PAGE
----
- Thomas Peter Feddo, to be Assistant Secretary, the Treasury for Investment Security
- Nazak Nikakhtar, to be Under Secretary, Commerce for Industry and Security
- Ian Paul Steff, to be Assistant Secretary of Commerce and Director General, the U.S. and Foreign Commercial Service
- Michelle Bowman, to be a Member, the Board of Governors of the Federal Reserve System
- Paul Shmotolokha, to be the First VP, the Export-Import Bank of the U.S.
- Allison Herren Lee, to be a Member, the Securities and Exchange Commission
Chairman Mike Crapo (R-Idaho), Senate Banking Committee
Crapo welcomed the nominees, noting their extensive experience in their respective fields. Crapo declined to give a full opening statement, but welcomed the Ranking Member to give opening remarks.
Ranking Member Sherrod Brown (D-Ohio), Senate Banking Committee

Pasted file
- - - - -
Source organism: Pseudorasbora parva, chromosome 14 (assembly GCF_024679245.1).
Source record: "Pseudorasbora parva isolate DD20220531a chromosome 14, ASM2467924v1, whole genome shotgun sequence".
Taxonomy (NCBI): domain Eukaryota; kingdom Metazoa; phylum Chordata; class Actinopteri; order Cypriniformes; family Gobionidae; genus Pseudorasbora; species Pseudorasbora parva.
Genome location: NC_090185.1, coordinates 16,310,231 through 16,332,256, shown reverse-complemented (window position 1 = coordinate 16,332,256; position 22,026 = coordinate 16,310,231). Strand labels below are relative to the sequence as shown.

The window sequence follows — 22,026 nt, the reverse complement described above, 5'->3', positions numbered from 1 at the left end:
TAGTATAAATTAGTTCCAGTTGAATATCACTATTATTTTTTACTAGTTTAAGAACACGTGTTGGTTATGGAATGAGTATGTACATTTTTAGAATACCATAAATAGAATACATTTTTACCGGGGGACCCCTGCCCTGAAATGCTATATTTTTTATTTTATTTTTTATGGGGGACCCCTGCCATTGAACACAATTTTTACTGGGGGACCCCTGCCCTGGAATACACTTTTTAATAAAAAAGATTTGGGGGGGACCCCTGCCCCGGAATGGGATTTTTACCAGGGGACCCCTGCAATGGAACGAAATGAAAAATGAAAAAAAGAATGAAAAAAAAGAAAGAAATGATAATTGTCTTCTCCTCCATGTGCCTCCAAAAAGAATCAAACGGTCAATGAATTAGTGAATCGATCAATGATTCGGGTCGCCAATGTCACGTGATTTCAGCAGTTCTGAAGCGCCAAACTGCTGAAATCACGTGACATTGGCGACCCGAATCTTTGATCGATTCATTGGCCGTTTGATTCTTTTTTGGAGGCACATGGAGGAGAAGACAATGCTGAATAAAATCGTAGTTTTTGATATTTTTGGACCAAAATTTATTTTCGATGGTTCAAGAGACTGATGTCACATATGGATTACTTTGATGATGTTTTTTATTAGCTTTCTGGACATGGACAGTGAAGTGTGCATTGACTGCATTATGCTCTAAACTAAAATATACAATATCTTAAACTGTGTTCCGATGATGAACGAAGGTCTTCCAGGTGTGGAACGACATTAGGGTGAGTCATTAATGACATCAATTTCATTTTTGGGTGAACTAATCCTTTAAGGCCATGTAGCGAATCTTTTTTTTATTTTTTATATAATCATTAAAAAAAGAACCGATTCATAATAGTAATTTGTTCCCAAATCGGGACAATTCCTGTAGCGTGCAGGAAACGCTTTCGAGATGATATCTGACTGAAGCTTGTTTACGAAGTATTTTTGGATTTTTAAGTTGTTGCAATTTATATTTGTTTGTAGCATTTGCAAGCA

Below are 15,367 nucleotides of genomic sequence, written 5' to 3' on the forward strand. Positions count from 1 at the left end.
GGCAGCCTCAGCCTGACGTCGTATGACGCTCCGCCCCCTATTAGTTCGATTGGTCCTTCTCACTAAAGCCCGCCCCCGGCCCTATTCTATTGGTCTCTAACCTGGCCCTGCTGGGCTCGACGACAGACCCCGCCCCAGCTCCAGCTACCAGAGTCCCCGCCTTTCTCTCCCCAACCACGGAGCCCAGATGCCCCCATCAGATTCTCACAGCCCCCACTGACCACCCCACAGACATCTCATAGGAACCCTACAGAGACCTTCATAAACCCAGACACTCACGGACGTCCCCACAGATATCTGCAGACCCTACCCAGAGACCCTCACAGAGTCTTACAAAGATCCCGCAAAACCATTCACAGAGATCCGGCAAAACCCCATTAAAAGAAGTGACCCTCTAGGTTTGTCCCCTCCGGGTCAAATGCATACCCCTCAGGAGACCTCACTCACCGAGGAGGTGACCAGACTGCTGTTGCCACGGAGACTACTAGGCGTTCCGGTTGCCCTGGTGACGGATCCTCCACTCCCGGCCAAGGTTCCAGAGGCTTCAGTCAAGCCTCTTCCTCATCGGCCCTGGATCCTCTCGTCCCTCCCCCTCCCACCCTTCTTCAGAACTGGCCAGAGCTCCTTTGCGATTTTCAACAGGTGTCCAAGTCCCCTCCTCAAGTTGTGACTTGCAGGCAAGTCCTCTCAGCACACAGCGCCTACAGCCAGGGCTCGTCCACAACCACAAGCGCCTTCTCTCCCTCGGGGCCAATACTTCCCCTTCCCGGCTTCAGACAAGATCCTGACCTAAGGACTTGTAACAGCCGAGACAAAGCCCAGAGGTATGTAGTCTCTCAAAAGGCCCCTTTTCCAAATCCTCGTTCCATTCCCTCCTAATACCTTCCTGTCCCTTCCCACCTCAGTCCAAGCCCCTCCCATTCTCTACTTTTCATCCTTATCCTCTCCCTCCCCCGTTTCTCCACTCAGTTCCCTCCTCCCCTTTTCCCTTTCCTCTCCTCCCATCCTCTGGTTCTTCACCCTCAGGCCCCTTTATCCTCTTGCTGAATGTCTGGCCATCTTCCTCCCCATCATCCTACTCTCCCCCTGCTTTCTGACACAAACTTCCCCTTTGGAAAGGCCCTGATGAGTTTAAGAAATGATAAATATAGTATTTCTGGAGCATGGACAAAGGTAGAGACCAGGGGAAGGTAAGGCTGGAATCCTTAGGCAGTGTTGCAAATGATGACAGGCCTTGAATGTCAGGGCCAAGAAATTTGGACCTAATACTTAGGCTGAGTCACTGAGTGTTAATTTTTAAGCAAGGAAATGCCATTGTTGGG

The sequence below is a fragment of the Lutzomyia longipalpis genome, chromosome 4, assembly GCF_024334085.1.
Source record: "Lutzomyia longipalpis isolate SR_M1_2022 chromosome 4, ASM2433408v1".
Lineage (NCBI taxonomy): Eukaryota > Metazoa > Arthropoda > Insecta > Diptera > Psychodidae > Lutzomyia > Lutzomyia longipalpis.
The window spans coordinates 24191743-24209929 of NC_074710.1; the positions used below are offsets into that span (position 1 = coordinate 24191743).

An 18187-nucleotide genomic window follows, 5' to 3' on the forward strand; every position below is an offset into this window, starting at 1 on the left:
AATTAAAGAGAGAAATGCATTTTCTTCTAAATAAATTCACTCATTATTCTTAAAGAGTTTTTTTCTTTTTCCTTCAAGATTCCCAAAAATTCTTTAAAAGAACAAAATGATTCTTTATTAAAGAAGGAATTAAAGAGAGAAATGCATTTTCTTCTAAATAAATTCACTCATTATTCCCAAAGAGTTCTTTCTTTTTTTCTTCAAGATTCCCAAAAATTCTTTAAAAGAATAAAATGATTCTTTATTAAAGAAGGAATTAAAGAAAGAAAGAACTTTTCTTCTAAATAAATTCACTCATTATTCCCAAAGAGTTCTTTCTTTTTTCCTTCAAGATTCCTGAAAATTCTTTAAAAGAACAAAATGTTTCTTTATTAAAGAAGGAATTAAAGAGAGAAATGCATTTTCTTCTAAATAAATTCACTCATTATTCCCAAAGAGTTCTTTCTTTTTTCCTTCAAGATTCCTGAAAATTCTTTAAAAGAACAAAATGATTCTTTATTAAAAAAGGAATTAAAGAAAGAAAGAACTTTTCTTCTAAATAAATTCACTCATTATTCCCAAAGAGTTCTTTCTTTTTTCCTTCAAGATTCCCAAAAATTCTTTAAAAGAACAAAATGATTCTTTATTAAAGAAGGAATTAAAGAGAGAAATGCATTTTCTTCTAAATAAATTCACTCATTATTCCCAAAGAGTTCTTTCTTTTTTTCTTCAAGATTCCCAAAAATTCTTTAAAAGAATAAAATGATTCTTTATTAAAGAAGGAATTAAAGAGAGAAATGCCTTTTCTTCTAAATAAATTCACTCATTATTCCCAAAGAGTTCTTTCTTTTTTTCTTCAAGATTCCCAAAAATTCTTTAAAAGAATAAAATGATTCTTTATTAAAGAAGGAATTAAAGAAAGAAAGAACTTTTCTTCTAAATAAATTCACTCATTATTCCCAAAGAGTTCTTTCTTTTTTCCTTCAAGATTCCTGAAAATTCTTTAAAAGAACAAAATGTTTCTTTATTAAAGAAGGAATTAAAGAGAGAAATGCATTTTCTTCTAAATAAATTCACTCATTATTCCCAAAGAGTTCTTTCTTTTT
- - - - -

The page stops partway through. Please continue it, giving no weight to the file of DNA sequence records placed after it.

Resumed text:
In his opening statement, Brown expressed his desire for Feddo to implement and carry out technical and structural changes passed under the Foreign Investment Risk Review Modernization Act (FIRRMA) and to promote the national security efforts of the Committee on Foreign Investment in the United States (CFIUS) in order to to address emerging foreign investment threats. He stated the responsibility of Nikakhtar, if confirmed, would be to address key multilateral treaty requirements. Brown said that Steff would be responsible for advancing business overseas, in trade roles, in order to strengthen U.S. competitiveness. He expressed concerns over Bowman being a “rubber stamp” for Wall Street and rolling back safeguards, adding that he hopes all consumers in the financial system are protected. Brown said he is counting on Shmotolokha to push back against crippling the Export-Import Bank (Ex-Im bank). He expressed the importance of Lee’s return to the Securities and Exchange Commission (SEC), and is counting on her to alleviate concerns about the administration’s bias towards the most “privileged” in the U.S.